For example, if you have a web application with a front-end container and a back-end container running on different nodes, the back-end container should access the front-end container through its internal network address. More complex scheduling algorithms can consider the network dependencies of containers when deciding where to place them.
Cluster management refers to how individual nodes within a cluster are managed and communicate with each other. It’s an important process because it allows you to autoscale your system as demand changes.
For example, in a two-node system with dual demand, you can add another node without shutting down the system and ensure high availability at all times.
Container Orchestration is an automated process for provisioning, configuring, deploying, and managing software containers in container clusters. It monitors and manages container scheduling, clustering, and high availability while providing failover and scaling.
Benefits of using Docker
Docker is inexpensive, easy to deploy, and offers increased development mobility and flexibility. Here are some major benefits of using Docker:
- As an open-source tool, Docker automates deploying applications in software containers.
- It allows developers to package applications with all required parts like libraries and other dependencies and deploy them as one package.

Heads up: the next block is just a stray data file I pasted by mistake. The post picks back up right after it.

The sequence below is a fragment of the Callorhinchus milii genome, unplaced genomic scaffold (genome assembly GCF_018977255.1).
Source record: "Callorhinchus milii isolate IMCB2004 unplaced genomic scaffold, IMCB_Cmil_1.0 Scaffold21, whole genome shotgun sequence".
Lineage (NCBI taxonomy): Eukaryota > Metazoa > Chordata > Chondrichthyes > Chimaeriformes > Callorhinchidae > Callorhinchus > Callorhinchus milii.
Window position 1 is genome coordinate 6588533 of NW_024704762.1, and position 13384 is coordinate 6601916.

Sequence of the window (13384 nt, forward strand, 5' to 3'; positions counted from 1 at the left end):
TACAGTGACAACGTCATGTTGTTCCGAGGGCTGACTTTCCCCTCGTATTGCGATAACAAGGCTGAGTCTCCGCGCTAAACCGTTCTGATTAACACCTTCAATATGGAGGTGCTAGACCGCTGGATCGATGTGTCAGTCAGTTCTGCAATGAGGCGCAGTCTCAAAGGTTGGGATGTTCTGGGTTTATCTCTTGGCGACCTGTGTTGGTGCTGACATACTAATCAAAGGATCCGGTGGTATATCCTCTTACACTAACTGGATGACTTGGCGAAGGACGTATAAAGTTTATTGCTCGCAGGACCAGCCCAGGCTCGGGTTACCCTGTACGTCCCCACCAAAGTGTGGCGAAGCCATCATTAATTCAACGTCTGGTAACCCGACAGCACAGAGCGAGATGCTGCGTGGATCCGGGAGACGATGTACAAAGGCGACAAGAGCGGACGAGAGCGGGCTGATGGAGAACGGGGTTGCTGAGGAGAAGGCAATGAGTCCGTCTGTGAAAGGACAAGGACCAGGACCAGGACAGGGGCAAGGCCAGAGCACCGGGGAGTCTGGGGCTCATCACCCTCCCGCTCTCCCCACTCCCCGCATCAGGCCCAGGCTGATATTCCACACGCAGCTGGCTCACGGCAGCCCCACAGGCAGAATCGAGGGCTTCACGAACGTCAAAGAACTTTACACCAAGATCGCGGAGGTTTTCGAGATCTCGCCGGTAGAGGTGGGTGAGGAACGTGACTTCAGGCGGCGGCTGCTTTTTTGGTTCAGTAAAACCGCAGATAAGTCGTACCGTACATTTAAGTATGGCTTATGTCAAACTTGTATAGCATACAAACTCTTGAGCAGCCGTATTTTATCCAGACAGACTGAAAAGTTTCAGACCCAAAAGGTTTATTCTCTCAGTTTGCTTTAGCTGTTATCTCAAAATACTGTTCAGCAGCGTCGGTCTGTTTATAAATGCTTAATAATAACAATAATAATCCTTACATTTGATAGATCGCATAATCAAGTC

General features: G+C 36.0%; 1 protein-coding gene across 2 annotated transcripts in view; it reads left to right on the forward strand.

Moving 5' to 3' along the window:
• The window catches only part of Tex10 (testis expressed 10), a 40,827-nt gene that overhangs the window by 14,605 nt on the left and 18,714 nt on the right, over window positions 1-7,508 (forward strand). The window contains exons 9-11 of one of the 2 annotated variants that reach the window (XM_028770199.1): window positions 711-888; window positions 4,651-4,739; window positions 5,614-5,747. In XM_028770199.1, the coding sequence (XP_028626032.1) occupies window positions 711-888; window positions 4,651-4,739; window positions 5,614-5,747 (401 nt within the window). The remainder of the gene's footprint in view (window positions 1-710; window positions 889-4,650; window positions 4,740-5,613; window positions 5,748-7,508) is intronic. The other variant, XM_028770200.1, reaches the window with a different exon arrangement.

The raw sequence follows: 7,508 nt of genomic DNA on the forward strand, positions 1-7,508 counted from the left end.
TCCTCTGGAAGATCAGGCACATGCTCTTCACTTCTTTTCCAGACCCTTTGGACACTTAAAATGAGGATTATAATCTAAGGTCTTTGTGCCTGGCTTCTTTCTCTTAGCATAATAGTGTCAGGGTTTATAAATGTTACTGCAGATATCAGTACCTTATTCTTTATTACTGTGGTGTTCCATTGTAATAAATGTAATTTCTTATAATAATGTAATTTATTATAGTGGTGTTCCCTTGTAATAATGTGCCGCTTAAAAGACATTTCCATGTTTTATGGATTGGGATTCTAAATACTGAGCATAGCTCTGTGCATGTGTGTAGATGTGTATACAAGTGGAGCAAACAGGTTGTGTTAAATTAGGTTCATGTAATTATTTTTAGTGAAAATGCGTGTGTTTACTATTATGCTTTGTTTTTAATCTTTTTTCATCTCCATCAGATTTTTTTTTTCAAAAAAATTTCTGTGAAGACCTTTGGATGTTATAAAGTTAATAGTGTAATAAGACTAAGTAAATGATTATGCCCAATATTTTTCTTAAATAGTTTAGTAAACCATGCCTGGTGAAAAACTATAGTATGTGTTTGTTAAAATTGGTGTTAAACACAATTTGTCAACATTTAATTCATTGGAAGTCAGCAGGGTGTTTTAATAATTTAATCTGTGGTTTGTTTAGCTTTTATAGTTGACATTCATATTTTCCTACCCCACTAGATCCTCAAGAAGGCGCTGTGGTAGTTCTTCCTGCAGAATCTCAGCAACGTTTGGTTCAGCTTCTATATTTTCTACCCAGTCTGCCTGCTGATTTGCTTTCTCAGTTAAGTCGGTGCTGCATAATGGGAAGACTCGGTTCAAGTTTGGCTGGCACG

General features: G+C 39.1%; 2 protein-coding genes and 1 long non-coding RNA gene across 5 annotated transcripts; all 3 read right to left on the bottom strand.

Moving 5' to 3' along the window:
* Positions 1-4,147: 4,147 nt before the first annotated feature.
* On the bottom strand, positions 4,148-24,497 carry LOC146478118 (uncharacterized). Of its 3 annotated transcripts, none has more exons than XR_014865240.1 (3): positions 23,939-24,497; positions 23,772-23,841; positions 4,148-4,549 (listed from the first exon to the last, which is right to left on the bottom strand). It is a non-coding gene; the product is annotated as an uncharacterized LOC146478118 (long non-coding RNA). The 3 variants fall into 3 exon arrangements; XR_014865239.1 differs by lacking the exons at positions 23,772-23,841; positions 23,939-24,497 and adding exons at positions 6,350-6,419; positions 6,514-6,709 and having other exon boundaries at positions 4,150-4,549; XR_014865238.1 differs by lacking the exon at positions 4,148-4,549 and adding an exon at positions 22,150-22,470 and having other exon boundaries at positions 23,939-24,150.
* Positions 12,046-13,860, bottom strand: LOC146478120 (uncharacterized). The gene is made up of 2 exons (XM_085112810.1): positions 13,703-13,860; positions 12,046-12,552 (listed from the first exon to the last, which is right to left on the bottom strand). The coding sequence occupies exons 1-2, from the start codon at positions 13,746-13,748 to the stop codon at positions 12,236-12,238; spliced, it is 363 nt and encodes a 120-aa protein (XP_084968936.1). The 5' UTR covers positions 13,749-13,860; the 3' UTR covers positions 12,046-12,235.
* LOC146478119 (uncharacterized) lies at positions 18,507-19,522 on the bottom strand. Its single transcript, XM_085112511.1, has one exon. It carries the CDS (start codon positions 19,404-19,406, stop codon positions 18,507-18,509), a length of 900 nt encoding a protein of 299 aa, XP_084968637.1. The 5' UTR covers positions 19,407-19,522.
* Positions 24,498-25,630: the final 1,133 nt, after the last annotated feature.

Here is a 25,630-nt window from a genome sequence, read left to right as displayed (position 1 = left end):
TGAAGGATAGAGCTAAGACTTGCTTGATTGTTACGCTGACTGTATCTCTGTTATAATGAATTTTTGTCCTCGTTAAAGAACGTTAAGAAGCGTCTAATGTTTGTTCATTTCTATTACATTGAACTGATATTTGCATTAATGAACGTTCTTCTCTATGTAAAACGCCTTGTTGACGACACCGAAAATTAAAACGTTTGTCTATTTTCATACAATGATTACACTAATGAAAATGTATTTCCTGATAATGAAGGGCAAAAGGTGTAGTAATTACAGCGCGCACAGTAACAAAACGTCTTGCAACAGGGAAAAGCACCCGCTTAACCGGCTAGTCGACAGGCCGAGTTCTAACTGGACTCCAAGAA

- Docker helps developers create a container for each application and focus more on building it without having to worry about the operating system.
- Developers can easily move their software from one host to another using containers to deploy software. Containers are portable and self-contained.
- Containers are the standard for delivering microservices in the cloud. Microservices are deployed in separate containers and use virtual networks when they need to communicate with each other. Each microservice container is isolated from the others, making debugging much easier.
- Containers are easy to install and run because they don’t require installing an application or runtime environment. All you need is a Docker container image running on a container platform such as Docker Engine or Kubernetes.
Is Docker the right choice for you?
Docker is a promising platform that could rock the IT world and make life easier for many. If you’re considering adopting Docker, study the basics to understand its ecosystem. The more you learn, the better your decisions.